Diabetes & The Eye

Because it often lacks early symptoms, people with diabetes should get a comprehensive dilated eye exam at least once a year.

Diabetic retinopathy is a complication of diabetes, and causes damage to the blood vessels in the retina. Diabetic retinopathy, affects up to eight out of 10 patients who have had diabetes for 10 years or more and is the most common cause of vision loss among people with diabetes, and the leading cause of vision impairment and blindness among working-age adults.

In its early stages, it may not affect your vision, and you may not even be aware that you have it. That’s why it’s important to have regular check-ups from an eye specialist if you suffer from diabetes.

The Symptoms

As diabetic retinopathy starts to affect your vision, you may notice you have difficulty with reading and close-up work. Floaters in your vision and double vision may also be symptoms, although they can have other causes too. In some cases, the condition may also lead to glaucoma.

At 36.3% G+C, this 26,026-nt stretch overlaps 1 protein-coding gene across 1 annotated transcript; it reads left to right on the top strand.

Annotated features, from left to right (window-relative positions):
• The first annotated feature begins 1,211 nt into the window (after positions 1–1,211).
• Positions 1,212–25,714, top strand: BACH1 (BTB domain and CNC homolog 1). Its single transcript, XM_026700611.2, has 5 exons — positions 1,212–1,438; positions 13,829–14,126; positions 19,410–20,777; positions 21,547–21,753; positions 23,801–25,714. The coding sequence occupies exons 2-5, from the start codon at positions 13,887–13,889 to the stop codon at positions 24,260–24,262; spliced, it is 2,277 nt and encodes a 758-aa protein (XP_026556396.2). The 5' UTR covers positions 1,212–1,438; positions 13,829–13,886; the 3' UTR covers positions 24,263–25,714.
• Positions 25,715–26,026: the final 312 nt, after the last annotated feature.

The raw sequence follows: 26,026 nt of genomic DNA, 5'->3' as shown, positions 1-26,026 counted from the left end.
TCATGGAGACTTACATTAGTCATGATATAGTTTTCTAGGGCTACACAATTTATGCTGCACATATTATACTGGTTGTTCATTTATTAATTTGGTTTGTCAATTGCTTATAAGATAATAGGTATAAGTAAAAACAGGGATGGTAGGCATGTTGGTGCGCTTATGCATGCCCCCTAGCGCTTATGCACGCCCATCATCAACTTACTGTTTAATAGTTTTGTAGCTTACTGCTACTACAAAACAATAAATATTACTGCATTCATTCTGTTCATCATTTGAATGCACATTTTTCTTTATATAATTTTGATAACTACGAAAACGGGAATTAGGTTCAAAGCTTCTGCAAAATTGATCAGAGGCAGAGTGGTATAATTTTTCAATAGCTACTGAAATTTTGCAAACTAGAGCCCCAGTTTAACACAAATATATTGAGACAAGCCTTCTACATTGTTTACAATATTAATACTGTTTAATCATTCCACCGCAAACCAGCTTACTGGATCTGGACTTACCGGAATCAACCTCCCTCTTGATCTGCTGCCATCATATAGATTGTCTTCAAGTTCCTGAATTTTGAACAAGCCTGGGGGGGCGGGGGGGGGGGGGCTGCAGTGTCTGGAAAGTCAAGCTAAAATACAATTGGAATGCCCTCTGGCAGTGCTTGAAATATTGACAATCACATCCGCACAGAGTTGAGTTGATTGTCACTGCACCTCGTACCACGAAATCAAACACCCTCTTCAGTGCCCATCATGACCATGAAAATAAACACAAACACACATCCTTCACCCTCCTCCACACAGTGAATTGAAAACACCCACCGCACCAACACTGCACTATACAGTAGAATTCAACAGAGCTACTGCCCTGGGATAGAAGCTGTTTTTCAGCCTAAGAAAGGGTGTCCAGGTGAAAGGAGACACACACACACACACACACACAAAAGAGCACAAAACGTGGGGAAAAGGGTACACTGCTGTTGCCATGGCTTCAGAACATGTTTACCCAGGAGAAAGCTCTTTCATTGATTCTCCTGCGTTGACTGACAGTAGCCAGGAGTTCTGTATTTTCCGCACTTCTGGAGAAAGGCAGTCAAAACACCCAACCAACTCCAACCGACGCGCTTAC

The Stages of Diabetic Retinopathy

Non-proliferative: – The early or ‘non-proliferative’ stages are characterised by damage to the blood vessels in the retina, but your vision tends not to be affected.

Proliferative (PDR) – Once the disease reaches the more advanced ‘proliferative’ stage, abnormal and fragile blood vessels begin to grow on the retina which can lead to permanent loss of vision from bleeding into the eye, retinal scarring and retinal detachment.

Macular Oedema (DMO) – In this instance, the abnormal blood vessels leak fluid into the macula – the centre of the retina – causing blurred vision.

Vitreous Haemorrhage – Occurs when the normal blood vessels bleed into the vitreous ‘gel’ inside the eye and can also cause blurred vision.

 

Treatment

Vision lost to diabetic retinopathy is sometimes irreversible. However, early detection and treatment can reduce the risk of blindness by 95 percent. Because it often lacks early symptoms, people with diabetes should get a comprehensive dilated eye exam at least once a year. People already diagnosed with the condition may need eye exams more frequently. Women with diabetes who become pregnant should have a comprehensive dilated eye exam as soon as possible as eye disease can get suddenly worse in pregnancy.

 

To find out more about this condition and how we can help please contact us.

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Belrose  NSW  2085

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